It was back in October 2016 that Merrill Lynch, known as one of the four big wirehouse broker/dealers in the U.S., would no longer sell products to customers through advised, commission-based individual retirement accounts (IRAs) starting in early 2017.
The firm was one of the first nationally known providers to broadcast its plans for responding to tougher conflict of interest restrictions approved by the Obama administration but left to be implemented by his successor, and it actually moved a few months later to accelerate its response and immediately cut mutual fund-commissioned IRA sales.
Keeping with the trend, Merrill Lynch was also one of the first firms to publicly pivot on the fiduciary rule after the election of Donald Trump as President and the Republican sweep of Congress. At that point, details emerging from the firm suggested it would delay some of its planned reform strategies and enter, more or less, a wait-and-see mode, given the new president’s outspoken criticism of new financial regulations. Firm leadership told PLANADVISER they felt a need to remain “flexible and adaptive in such a rapidly evolving and as-yet-unclear environment.” One extension of this was that the firm delayed work to implement “fee leveling” for advisers and clients using the Investment Advisory Program, a task that was expected to be quite challenging not just for Merrill Lynch but for all providers with similar sales structures and product offerings.
Important to note, at that time the firm was not expressly backing away from its plans to enact restrictions of sales of certain products, most notably mutual funds, within commission-based IRAs—so it seemed that fundamentally the new approach remained the same for Merrill Lynch moving forward. The firm also said it would continue to work with third-party asset managers to “significantly improve and automate the process around sales charge waivers to ensure that clients are receiving all appropriate savings privileges, whatever platform they use.” One component of this sales charge waiver policy would be to enable an automatic non-taxable exchange of C shares to load-waived A Shares for some clients.
Outlining its current position, the firm tells PLANADVISER it is “operating under the assumption that the applicability date of the Department of Labor’s fiduciary rule will be June 9.” And as the firm told its own advisory force in a memorandum from Andy Sieg, head of wealth management, “foremost in our mind is the need to ensure you have the resources and support necessary to provide investment advice in our clients’ best interests with respect to their retirement accounts … Our primary vehicle for delivering ongoing advice and service for our clients’ retirement accounts will be the Investment Advisory Program (IAP).”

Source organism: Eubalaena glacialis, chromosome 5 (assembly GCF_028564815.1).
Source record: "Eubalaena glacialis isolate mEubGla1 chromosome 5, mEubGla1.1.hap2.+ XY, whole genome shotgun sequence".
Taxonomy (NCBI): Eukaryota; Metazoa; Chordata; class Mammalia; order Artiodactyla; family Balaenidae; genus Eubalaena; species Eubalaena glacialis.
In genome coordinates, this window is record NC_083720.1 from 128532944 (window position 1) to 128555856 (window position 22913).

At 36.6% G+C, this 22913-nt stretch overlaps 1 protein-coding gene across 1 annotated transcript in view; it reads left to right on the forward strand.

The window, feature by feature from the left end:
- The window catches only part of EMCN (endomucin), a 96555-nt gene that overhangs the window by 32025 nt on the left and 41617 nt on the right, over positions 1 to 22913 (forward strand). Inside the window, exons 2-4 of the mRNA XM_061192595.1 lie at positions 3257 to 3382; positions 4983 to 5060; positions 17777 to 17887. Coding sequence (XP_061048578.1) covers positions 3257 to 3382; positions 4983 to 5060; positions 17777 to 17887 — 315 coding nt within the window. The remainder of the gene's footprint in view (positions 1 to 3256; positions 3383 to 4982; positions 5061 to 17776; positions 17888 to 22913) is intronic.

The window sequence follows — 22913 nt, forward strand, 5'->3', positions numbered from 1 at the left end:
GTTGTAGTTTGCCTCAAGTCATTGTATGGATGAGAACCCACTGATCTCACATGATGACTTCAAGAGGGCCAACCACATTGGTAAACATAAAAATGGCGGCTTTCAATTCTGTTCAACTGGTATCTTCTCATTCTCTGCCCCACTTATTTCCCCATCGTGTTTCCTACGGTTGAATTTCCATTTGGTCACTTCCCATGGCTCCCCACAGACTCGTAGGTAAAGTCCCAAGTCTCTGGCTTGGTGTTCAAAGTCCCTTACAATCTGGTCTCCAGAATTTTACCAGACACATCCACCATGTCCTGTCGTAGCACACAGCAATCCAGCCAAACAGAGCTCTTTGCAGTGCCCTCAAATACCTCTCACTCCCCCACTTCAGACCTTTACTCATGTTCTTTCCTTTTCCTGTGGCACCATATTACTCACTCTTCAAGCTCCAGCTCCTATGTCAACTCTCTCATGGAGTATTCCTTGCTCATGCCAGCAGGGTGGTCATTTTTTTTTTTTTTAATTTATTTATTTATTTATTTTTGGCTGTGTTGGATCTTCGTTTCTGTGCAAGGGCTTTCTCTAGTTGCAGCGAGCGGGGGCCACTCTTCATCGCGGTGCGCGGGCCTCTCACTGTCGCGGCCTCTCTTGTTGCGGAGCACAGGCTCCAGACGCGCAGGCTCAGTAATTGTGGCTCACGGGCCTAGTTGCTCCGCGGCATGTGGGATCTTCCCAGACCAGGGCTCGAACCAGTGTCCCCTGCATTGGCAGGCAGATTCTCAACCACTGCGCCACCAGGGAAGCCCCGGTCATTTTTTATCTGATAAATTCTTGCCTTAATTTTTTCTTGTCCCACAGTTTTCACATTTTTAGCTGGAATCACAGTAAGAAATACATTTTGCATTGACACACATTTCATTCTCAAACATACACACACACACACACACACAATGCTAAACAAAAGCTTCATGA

However the firm says it has also “analyzed the limited situations where recommending a fee-based arrangement might not be in a client’s best interest and have considered alternatives to IAP for these situations.”
The firm declined to go into further detail at this juncture, but it stands to reason that it will be adding products to the Investment Advisory Platform (IAP) to improve the adviser and client experience—for example, advisory share class annuities within IAP. There is also the chance that the program will be evolved to offer hedge funds, new-issue certificates of deposit, and other market-linked investments within IAP.
There is further speculation among those following Merrill Lynch’s progress in this area that it could very likely continue to offer “limited-purpose brokerage IRAs.” In addition to IAP, these account would initially be for cash and bank deposits only, but could to expand to include a somewhat wider product set, such as money funds, brokered CDs and concentrated stock positions—such as employer rollovers or transfers.
Depending on what occurs with the actual fiduciary rule implantation, this type of business would most likely require use of the best-interest contract exemption (BICE). Naturally, any brokerage options to which the BICE applies will carry some additional requirements and responsibilities for advisers, to ensure that they can demonstrate compliance with Employee Retirement Income Security Act (ERISA) requirements and show that they have acted in the client’s best interest.
It is likely that more information will emerge from Merrill Lynch and other providers once more clarity comes out of the White House and Congress regarding the real long-term future of the fiduciary rule. Right now the rulemaking has only been delayed and remains fundamentally intact, despite pledges from the President and Congress to fully overturn the Obama-era rulemaking.